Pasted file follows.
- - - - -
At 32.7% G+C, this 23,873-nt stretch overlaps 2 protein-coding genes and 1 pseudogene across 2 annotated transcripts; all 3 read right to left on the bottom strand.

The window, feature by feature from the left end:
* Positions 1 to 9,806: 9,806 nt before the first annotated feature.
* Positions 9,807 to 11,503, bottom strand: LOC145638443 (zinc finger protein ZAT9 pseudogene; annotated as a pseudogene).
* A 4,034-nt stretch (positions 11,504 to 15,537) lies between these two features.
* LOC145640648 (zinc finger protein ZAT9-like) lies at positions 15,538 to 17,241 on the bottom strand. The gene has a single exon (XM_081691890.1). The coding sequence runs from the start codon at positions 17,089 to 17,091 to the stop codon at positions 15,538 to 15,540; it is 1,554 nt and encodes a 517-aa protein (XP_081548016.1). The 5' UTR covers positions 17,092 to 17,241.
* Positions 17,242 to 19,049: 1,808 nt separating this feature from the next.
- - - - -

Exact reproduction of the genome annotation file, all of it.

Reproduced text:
At 32.7% G+C, this 23,873-nt stretch overlaps 2 protein-coding genes and 1 pseudogene across 2 annotated transcripts; all 3 read right to left on the bottom strand.

The window, feature by feature from the left end:
* Positions 1 to 9,806: 9,806 nt before the first annotated feature.
* Positions 9,807 to 11,503, bottom strand: LOC145638443 (zinc finger protein ZAT9 pseudogene; annotated as a pseudogene).
* A 4,034-nt stretch (positions 11,504 to 15,537) lies between these two features.
* LOC145640648 (zinc finger protein ZAT9-like) lies at positions 15,538 to 17,241 on the bottom strand. The gene has a single exon (XM_081691890.1). The coding sequence runs from the start codon at positions 17,089 to 17,091 to the stop codon at positions 15,538 to 15,540; it is 1,554 nt and encodes a 517-aa protein (XP_081548016.1). The 5' UTR covers positions 17,092 to 17,241.
* Positions 17,242 to 19,049: 1,808 nt separating this feature from the next.